Ever since I was a kid and interested in science fiction, computers and robots were presented as thinking, interactive machines, like emotionally restrained people. From Robot on "Lost in Space" to the computer on Star Trek and the literary creations of Isaac Asimov, these devices would not only communicate clearly, but express curiosity and challenge the humans who worked with them.
Alan Turing, in his 1950 paper Computing Machinery and Intelligence
, presented concepts on how machines could be said to think and some of the conditions where we could successfully say that Artificial Intelligence (AI) was working. The most memorable was where a person could have an on-line conversation with a computer and not know if they had spoken to another human or a machine. Confidentially, I've had on-line conversations with people who were indistinguishable from machines, but I don't think the test is intended to go the other way.
So, today, many people are going to gather around their television sets, or whatever the kids are using these days, to watch an IBM computer compete openly with two established champions in the quiz show Jeopardy. That's the serious game show, not like Hollywood Squares or Joker's Wild (or even the revered Price is Right). This is the show that smart people watch and play. It's the intellectual game show. This is a big deal. If this computer melts down and looks stupid there are going to be a great number of intellectuals who won't be inviting computers to parties.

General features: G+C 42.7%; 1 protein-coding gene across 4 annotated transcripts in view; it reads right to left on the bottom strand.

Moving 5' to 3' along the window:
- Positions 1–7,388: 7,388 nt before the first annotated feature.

Clearly they guys at Watson Research have worked with this enough that the computer is going to have a reasonable showing. I'm guessing that it won't have any trouble with the buzzer. Think about what this machine has to be able to do, though. It has to be able to hear and understand the question-- something that is beyond the ability of many human customer-support people. It has to make sense of the question and find a relative answer, something that is beyond most politicians in the world. Then it has to return that answer in the form of a question-- which actually may not be so tough; you just have to put "who is" or "what is" on the front of everything.
Personally, I think the implications of this technology are astounding. While we are years away from common usage, this opens the door to natural language queries of world knowledge. You think that you're slick with your search engine. Wait till your grandkids can just ask the wall for all of the things that they once would have asked you. Look at the potential for devices that can find you factual answers about procedures, directions and other things that demand a person's intellect simply to interpret the information correctly. Think of the potential for intelligent machine companions who can help someone take better care of themselves by interacting with them directly. This is all mind blowing. I know
that I will see some of this come to pass in my lifetime.
I don't know when or where Jeopardy comes on for you. For me it is today at 4:30 PM. The contest will run every day through Wednesday. Personally, my bet is on the humans, just because I have a hard time imagining that computers are ready to associate things better than the human mind. But if the computer makes a showing at all it will be an amazing statement on the present and future of technology.
See more about this contest at the Jeopardy web site